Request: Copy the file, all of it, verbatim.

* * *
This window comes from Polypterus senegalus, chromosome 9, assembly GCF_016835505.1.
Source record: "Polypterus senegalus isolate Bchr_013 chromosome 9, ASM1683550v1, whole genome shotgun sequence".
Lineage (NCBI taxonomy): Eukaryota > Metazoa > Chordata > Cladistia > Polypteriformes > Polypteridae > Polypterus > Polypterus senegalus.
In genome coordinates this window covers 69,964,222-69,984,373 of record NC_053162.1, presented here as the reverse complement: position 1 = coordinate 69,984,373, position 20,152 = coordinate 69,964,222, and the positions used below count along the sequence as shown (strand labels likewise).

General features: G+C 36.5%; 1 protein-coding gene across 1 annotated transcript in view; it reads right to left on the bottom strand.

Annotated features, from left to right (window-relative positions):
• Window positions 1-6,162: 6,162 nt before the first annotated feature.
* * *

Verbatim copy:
This window comes from Polypterus senegalus, chromosome 9, assembly GCF_016835505.1.
Source record: "Polypterus senegalus isolate Bchr_013 chromosome 9, ASM1683550v1, whole genome shotgun sequence".
Lineage (NCBI taxonomy): Eukaryota > Metazoa > Chordata > Cladistia > Polypteriformes > Polypteridae > Polypterus > Polypterus senegalus.
In genome coordinates this window covers 69,964,222-69,984,373 of record NC_053162.1, presented here as the reverse complement: position 1 = coordinate 69,984,373, position 20,152 = coordinate 69,964,222, and the positions used below count along the sequence as shown (strand labels likewise).

General features: G+C 36.5%; 1 protein-coding gene across 1 annotated transcript in view; it reads right to left on the bottom strand.

Annotated features, from left to right (window-relative positions):
• Window positions 1-6,162: 6,162 nt before the first annotated feature.